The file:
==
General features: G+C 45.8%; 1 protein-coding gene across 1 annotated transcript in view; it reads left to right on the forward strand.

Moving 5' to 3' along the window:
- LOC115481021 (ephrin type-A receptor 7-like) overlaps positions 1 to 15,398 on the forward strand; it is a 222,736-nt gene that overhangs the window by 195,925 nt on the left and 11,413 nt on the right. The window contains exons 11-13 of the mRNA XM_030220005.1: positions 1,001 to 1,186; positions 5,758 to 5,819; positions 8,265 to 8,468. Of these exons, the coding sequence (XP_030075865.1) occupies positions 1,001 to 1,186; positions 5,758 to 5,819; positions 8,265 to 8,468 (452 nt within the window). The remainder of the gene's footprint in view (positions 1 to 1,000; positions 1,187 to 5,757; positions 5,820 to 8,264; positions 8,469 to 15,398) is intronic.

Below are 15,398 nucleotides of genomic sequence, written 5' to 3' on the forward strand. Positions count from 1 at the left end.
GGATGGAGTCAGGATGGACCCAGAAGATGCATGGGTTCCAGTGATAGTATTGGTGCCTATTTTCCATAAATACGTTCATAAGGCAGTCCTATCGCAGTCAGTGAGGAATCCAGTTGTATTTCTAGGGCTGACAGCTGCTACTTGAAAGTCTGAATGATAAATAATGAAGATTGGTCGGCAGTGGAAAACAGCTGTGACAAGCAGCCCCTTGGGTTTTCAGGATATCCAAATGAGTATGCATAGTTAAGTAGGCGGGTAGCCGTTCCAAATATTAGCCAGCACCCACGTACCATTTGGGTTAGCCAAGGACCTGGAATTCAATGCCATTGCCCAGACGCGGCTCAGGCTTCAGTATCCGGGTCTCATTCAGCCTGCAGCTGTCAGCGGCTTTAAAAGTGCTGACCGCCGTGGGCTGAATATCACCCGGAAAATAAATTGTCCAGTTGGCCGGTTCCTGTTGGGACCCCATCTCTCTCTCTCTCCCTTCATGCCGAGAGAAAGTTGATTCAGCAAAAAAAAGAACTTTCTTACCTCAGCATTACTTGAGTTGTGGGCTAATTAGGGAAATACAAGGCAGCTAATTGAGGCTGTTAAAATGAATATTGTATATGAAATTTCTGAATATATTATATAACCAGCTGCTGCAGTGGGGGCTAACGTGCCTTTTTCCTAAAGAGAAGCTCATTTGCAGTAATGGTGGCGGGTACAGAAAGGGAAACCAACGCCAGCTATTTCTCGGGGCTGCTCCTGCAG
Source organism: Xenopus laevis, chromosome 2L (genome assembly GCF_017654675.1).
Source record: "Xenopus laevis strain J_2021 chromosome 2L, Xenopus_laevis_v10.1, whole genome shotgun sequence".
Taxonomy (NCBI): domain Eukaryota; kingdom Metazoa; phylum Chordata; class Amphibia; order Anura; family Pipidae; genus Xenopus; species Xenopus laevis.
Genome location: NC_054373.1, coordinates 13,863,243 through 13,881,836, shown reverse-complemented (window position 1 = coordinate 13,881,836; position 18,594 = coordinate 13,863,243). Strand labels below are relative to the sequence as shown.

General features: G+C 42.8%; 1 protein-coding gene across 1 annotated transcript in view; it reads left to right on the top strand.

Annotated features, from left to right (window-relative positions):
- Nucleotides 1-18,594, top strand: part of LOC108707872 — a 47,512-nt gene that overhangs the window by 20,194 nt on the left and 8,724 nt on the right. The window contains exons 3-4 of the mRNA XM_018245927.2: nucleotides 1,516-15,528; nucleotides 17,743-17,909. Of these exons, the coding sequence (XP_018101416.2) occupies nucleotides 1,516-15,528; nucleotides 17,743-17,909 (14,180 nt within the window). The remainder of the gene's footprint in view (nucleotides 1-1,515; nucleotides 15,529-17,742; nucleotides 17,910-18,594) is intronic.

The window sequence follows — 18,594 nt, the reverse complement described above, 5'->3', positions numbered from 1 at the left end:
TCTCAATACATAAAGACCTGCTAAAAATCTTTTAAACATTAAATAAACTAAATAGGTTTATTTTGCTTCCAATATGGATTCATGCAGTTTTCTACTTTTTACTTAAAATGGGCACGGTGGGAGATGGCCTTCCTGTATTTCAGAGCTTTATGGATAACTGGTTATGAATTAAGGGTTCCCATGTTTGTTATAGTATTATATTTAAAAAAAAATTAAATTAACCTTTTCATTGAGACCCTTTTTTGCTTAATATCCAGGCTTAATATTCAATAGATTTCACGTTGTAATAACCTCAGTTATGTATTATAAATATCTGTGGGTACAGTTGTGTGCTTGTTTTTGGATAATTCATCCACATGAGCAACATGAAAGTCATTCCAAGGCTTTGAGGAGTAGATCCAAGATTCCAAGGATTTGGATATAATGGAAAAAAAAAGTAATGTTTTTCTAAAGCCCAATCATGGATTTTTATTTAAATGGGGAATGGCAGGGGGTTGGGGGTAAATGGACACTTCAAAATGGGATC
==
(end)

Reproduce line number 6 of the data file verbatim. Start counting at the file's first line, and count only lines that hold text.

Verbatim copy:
Source organism: Xenopus laevis, chromosome 2L (genome assembly GCF_017654675.1).